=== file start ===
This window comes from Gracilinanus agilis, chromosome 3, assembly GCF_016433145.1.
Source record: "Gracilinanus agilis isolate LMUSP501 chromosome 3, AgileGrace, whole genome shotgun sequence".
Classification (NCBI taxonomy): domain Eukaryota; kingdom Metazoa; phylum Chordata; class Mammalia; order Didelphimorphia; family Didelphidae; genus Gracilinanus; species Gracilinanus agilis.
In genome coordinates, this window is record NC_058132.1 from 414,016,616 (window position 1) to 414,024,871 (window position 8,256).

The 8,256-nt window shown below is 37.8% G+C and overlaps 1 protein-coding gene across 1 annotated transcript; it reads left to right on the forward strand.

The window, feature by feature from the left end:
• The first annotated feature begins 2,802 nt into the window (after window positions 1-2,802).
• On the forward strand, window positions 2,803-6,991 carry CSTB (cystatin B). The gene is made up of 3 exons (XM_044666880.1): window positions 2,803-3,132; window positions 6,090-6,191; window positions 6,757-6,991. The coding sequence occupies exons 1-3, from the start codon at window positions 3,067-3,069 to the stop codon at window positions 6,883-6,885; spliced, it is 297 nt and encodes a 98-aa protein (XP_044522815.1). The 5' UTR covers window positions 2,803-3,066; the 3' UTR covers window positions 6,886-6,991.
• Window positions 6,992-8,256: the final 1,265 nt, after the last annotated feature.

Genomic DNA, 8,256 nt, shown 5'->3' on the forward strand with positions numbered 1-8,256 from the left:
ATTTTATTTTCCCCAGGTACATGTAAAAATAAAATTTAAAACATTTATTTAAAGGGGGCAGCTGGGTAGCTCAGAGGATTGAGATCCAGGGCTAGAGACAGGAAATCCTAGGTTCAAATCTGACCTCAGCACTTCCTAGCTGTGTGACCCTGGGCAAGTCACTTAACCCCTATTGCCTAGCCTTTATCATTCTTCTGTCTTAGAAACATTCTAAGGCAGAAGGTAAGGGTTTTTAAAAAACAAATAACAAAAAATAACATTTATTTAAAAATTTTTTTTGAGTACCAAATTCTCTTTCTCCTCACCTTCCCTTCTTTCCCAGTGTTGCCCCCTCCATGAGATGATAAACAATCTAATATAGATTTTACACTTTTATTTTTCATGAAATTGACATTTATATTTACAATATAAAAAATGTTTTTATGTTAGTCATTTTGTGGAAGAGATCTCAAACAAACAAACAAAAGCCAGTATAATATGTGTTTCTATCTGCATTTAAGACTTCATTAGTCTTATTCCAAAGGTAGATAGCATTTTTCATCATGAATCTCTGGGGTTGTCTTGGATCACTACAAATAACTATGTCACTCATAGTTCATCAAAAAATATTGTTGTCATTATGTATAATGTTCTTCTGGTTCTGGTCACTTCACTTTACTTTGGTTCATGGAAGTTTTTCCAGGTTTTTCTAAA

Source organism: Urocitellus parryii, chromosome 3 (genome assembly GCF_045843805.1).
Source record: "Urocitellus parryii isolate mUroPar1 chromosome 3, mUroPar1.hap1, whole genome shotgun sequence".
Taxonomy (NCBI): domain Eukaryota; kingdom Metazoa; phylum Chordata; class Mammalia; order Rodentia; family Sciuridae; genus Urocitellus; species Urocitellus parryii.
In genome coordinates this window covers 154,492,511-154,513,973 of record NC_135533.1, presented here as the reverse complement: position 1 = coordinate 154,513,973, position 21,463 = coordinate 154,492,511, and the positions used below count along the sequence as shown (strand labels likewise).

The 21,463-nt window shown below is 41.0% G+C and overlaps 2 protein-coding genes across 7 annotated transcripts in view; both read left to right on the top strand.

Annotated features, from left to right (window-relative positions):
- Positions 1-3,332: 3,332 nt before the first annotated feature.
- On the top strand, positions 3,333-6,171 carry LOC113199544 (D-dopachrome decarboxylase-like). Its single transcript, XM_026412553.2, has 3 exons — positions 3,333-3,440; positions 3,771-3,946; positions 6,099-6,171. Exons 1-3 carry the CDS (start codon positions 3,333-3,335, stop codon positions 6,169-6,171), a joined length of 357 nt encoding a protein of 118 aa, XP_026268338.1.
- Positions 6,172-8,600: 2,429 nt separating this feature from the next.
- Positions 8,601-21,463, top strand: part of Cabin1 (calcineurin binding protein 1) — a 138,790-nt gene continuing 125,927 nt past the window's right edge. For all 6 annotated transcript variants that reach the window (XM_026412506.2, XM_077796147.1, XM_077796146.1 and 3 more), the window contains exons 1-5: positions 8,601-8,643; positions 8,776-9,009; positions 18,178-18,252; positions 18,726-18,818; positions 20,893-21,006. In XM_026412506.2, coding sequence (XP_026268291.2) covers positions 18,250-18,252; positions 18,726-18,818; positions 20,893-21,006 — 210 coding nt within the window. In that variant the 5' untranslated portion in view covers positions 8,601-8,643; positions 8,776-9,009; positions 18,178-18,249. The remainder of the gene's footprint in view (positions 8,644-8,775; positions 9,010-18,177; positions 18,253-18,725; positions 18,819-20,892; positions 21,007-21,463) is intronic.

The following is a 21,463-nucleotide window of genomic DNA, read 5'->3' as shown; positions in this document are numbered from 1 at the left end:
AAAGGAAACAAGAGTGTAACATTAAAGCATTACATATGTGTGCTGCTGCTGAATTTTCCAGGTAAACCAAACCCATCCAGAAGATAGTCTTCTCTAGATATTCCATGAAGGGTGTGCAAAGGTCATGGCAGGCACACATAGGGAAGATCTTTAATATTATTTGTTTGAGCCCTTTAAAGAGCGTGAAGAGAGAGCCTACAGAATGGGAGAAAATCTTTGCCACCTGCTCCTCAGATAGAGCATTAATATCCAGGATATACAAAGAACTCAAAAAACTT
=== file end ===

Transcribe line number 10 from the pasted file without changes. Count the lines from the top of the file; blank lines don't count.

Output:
Genomic DNA, 8,256 nt, shown 5'->3' on the forward strand with positions numbered 1-8,256 from the left: